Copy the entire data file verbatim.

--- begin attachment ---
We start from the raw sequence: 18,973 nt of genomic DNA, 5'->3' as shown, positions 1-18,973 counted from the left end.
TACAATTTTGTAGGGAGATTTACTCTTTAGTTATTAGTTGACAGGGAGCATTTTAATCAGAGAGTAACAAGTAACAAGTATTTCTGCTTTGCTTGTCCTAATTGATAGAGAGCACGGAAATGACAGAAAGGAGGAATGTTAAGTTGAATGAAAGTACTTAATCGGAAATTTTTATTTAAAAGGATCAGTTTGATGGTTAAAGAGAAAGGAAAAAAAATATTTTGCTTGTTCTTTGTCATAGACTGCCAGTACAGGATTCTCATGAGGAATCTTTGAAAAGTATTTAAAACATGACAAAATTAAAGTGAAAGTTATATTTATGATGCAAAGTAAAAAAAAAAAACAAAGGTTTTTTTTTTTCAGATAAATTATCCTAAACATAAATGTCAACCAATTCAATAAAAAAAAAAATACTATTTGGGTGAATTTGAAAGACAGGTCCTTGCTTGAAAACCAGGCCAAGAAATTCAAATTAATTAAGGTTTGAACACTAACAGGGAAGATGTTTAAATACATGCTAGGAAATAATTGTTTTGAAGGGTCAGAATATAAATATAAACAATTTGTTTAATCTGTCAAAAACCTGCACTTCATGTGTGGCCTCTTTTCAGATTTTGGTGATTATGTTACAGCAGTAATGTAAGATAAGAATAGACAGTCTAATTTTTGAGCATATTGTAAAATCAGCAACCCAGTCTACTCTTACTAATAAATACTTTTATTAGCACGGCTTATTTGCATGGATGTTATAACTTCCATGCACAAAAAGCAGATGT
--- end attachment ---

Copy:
We start from the raw sequence: 18,973 nt of genomic DNA, 5'->3' as shown, positions 1-18,973 counted from the left end.
TACAATTTTGTAGGGAGATTTACTCTTTAGTTATTAGTTGACAGGGAGCATTTTAATCAGAGAGTAACAAGTAACAAGTATTTCTGCTTTGCTTGTCCTAATTGATAGAGAGCACGGAAATGACAGAAAGGAGGAATGTTAAGTTGAATGAAAGTACTTAATCGGAAATTTTTATTTAAAAGGATCAGTTTGATGGTTAAAGAGAAAGGAAAAAAAATATTTTGCTTGTTCTTTGTCATAGACTGCCAGTACAGGATTCTCATGAGGAATCTTTGAAAAGTATTTAAAACATGACAAAATTAAAGTGAAAGTTATATTTATGATGCAAAGTAAAAAAAAAAAACAAAGGTTTTTTTTTTTCAGATAAATTATCCTAAACATAAATGTCAACCAATTCAATAAAAAAAAAAATACTATTTGGGTGAATTTGAAAGACAGGTCCTTGCTTGAAAACCAGGCCAAGAAATTCAAATTAATTAAGGTTTGAACACTAACAGGGAAGATGTTTAAATACATGCTAGGAAATAATTGTTTTGAAGGGTCAGAATATAAATATAAACAATTTGTTTAATCTGTCAAAAACCTGCACTTCATGTGTGGCCTCTTTTCAGATTTTGGTGATTATGTTACAGCAGTAATGTAAGATAAGAATAGACAGTCTAATTTTTGAGCATATTGTAAAATCAGCAACCCAGTCTACTCTTACTAATAAATACTTTTATTAGCACGGCTTATTTGCATGGATGTTATAACTTCCATGCACAAAAAGCAGATGT